As it is not always possible to set up a network communication with Bela, I plan to make the physical interface completely independent from the OSC control to avoid any usability issues. To achieve this, I will add a toggle switch to the physical interface, which will allow for the selection of the effects. Additionally, I will add an RGB LED to the interface, which will always display the color of the effect in use. For this, I might have to change to the larger Bela, as the mini version I am currently using doesn’t offer any analog outputs. Another benefit of the larger Bela over the Bela Mini is that it includes a line out in addition to the normal audio out, meaning I could have an extra headphone out on the unit.
I also plan to expand the OSC interface, so it can offer more detailed parameter settings. One idea is to include presets, which can be saved and recalled at any time. Additionally, I would integrate a tuner that is only accessible in the OSC interface. As already mentioned I will try to solve the issues with the convolution algorithm, so I can load Impulse Responses, which would also only be available in the OSC interface. Finally, as this is an open-source project, I also plan to set up a Git Repository, where I provide all the material and information necessary to reproduce this project.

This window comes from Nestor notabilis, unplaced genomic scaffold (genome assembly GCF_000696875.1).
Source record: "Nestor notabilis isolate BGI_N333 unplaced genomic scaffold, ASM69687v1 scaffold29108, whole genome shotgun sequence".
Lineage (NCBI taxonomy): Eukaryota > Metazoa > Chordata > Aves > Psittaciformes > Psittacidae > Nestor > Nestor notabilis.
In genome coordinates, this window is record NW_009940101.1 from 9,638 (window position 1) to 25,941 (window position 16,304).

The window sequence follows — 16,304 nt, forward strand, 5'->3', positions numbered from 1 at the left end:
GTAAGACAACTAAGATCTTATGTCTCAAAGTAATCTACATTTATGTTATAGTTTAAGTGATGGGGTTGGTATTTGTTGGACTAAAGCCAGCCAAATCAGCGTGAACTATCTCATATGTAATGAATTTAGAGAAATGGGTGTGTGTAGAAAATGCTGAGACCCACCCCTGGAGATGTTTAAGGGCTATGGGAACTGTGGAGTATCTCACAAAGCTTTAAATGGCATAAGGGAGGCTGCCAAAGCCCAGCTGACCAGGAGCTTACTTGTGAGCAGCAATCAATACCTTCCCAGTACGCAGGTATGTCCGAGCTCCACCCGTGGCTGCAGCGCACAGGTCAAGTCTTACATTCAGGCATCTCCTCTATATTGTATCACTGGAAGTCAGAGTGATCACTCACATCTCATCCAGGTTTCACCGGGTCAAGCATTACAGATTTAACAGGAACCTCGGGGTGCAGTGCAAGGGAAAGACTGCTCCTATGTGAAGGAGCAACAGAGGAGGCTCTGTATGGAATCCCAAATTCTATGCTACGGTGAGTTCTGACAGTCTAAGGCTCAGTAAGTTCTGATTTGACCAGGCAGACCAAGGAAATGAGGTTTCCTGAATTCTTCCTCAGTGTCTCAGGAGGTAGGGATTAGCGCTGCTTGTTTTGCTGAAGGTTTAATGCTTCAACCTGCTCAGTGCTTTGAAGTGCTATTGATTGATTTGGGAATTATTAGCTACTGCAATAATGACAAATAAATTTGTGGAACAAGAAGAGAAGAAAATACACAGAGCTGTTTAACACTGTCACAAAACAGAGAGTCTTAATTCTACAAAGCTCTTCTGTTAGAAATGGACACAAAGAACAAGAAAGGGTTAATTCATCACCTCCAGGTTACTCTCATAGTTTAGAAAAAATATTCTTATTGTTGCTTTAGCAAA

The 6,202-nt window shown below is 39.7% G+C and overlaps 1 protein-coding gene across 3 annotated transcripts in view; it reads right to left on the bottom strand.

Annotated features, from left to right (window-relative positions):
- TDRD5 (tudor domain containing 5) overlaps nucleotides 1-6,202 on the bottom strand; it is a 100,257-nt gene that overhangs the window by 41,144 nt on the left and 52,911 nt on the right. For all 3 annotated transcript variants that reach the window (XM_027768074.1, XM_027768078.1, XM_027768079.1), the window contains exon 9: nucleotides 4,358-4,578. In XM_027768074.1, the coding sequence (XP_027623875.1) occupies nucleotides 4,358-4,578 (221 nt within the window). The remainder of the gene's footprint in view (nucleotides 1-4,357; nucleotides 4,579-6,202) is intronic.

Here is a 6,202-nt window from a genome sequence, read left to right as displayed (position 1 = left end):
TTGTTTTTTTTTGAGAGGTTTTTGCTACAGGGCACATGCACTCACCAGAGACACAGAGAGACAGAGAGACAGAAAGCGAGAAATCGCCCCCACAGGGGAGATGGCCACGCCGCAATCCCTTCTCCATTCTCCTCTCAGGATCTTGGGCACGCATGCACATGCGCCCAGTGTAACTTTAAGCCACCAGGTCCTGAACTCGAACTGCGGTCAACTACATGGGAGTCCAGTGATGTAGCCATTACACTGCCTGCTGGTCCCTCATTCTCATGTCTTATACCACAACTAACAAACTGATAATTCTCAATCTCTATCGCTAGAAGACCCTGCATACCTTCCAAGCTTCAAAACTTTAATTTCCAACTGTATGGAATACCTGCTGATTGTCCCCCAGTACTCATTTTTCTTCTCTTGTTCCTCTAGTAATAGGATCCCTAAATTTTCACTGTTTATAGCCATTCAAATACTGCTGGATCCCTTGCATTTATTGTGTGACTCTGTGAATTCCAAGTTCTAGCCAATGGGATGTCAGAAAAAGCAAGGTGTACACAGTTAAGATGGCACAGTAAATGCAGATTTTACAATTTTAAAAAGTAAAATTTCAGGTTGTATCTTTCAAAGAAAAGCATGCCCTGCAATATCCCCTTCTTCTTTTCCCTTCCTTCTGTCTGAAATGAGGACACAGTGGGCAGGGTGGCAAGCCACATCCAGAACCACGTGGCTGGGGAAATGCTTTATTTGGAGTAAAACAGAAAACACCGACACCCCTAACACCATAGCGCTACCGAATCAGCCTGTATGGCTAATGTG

Since I also wish to develop a physical interface in addition to the OSC control, I built a prototype to experiment with the possibilities. I want to keep the interface as simple as possible, so I set up only 4 potentiometers that allow the control of one effect at a time. To read the potentiometers from the analog inputs on Bela, I had to add a piece of code for each input in PD. As Bela handles analog inputs just as audio signals at the sampling rate, I had to set up an [adc~] object for each potentiometer respectively. The first 2 channels are reserved for the audio signal, but from 3 to 10, I was able to access the required analog inputs.
To convert the incoming values into numbers, I used the [snapshot~] object which takes a signal and converts it to a control value whenever it receives a bang in its left inlet. To make it output the value constantly, I connected a [metro] object to it, which bangs it continuously at a specified rate. After receiving a value between 0 and 1 from each potentiometer, I could already control all parameters manually. For those that need a range other than 0 to 1, I set up math calculations to translate the values to the required ones. Next, I set up a structure that routes the corresponding set of values to the selected effect.